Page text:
Williams also noted that about four years ago, it was about 10 percent more profitable for the company to maintain its own data center. But as time passed and cloud vendors began to offer more and more profitable and cheaper solutions, it became economically inefficient to maintain their own data center.
The company decided to store all of its vital services on the sites of multiple IaaS providers, an approach used to provide additional insurance. 70% of the resources were located on the side of one IaaS provider, 10% on the side of another, and the remaining 20% in the company’s own data centers. Some applications and services run on only one vendor site, while the most critical ones, such as the SUN (Storage Utility Network), run in both clouds at once.
As it turned out later, cloud technology came in handy. When Hurricane Sandy hit the U.S. in October 2012, the company had already begun the transition, so it was able to handle the enormous flow of traffic. "We could handle Sandy, " Williams notes. – "But it would have required ‘weakening’ the site in terms of collecting detailed statistics, limiting content and disabling additional features."
To become a little closer to the clouds, the automobile industry seeks to become a little closer to the clouds. The following story will be about one of the largest chains of car dealerships in Russia, which wished to remain unrecognized. The company is engaged in the sale and service of cars, as well as a range of related services.
Her transition to cloud technology was due to the emergence of the need for additional computing power and services. Initially, the company’s management made a decision to purchase new equipment with the aim of deploying a private cloud on it using VMware virtualization technologies.
However, "hardware" tends to become obsolete, and expensive purchased equipment can become irrelevant in just a few years. That is exactly what happened to the hero of this story. After this incident, the managers decided to rent a rack from a reliable vendor, which turned out to be much more profitable than maintaining a fleet of servers themselves.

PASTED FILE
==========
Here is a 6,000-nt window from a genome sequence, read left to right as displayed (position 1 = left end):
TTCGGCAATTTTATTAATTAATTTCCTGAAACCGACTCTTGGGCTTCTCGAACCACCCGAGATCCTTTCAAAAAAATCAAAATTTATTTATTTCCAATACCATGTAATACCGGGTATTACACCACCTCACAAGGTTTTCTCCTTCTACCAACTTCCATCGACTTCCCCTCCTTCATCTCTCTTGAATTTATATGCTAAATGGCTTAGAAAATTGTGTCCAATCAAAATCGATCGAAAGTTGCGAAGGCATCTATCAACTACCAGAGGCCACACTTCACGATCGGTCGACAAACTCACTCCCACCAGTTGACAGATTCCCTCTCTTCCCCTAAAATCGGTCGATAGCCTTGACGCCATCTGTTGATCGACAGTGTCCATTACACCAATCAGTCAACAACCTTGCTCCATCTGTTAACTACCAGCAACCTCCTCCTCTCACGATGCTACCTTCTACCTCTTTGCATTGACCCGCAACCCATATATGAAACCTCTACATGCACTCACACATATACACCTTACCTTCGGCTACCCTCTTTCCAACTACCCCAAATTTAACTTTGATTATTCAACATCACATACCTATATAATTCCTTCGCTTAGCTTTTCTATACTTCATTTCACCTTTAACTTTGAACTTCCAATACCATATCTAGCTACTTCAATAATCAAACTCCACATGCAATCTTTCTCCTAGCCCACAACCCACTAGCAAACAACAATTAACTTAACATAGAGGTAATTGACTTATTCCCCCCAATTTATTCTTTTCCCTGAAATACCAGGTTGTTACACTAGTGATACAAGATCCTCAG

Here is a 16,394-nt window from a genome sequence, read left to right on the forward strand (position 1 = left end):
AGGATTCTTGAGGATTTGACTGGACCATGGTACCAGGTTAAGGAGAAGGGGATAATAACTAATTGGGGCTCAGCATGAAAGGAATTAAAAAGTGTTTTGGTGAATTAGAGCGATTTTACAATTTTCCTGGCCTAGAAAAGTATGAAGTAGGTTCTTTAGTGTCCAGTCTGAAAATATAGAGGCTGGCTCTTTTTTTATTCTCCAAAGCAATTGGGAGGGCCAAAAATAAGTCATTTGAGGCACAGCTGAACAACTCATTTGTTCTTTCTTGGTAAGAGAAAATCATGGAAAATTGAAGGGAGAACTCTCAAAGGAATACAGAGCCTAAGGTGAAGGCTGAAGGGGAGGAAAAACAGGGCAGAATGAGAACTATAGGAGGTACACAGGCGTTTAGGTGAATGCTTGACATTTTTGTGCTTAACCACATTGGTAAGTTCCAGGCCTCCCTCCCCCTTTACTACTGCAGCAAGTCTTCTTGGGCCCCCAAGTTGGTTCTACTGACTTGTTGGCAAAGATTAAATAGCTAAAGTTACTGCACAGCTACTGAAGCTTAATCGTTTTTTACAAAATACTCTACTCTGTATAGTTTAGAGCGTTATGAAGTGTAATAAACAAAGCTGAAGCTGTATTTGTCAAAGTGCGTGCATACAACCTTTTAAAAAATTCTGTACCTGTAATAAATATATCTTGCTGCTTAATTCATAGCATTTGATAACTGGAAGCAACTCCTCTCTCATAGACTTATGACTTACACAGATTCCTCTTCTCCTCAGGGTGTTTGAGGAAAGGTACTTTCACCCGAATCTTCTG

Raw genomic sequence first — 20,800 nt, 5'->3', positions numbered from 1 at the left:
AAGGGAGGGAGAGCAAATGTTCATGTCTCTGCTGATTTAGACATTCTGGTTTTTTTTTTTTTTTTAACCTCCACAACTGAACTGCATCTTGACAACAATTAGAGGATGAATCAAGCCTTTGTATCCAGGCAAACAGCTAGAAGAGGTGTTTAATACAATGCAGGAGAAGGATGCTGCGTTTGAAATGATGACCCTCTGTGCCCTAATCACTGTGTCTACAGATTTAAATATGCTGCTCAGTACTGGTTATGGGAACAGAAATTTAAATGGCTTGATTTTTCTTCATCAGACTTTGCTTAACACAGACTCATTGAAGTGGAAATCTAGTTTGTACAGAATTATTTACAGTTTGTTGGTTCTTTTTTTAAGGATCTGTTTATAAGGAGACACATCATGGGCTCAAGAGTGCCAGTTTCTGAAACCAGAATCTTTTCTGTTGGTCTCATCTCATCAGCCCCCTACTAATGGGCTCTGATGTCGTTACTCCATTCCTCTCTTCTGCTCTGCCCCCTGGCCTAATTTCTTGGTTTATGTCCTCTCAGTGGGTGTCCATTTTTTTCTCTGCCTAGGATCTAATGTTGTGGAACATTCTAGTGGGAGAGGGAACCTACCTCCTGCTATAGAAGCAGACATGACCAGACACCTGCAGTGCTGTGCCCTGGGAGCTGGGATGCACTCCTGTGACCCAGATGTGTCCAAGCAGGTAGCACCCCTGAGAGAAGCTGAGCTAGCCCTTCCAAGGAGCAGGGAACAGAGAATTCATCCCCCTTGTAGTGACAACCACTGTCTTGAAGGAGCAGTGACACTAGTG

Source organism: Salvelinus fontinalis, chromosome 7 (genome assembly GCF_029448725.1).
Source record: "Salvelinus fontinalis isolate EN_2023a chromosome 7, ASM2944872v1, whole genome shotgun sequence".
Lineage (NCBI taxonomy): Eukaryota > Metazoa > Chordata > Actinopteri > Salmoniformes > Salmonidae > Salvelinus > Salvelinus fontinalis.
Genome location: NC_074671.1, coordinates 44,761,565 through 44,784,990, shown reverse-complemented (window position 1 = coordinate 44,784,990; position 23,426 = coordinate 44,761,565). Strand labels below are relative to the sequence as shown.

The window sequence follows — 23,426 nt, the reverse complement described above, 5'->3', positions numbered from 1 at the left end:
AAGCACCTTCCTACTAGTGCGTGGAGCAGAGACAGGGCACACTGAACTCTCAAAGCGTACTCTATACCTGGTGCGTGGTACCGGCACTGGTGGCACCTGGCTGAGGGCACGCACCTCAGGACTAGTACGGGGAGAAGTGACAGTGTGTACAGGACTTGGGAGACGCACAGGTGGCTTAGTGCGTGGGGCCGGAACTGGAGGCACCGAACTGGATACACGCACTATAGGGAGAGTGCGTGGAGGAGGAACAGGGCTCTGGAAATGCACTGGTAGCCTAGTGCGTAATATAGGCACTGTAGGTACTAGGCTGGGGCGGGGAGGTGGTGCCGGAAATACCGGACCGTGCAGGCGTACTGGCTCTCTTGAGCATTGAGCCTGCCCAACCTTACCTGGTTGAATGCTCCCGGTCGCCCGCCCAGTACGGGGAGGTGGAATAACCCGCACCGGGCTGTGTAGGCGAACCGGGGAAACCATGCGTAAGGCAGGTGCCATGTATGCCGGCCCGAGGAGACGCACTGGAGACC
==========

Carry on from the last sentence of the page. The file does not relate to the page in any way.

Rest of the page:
The move to the cloud was simplified by the fact that the company already had a developed virtual infrastructure – it was just necessary to move all the data from a private cloud to a public one. The specifics of the company are such that the main power of the cloud is consumed by the terminal farm – all employees use a thin client, with the exception of department heads who work with personal laptops.
Due to the nature of the workflow, all requests from customers come in the form of HTTP- or HTTPS-requests, which makes it possible to get by with ordinary browsers and not to install specialized software.
Since the company needed to use a file server and there was no standard Windows solution available, NetApp was used as the file repository. By creating DFS links from the domain controller to NetApp, the company’s users were allocated a shared Public folder, and after setting up directory snapshot functionality, they [the users] were able to restore accidentally deleted files on their own.
This is not the first time an automotive company has needed to put the services it needs for its business into the cloud. Another example is is the well-known company Tata Motors. Its employees use specialized portals hosted in the cloud. With the help of these portals, fleet owners can track all vehicles in real time.
According to reports from Tata Motors, using web services in the cloud has a positive impact on the company as a whole. Cloud solutions help implement new infrastructure projects in a short timeframe, from the planning stage to implementation.
"Tata Motors’ move to the cloud has improved the speed of services essential to the business, including improved web hosting availability, the ability to use cloud storage and the video library, publishing catalogs, and more, says Madhusudan Shekar, head of IT solutions at Tata Motors. – All of these things together required and require a large, complex infrastructure, which is quite easily solved by moving to the cloud."
P.S. Material on the subject from our Habra blog :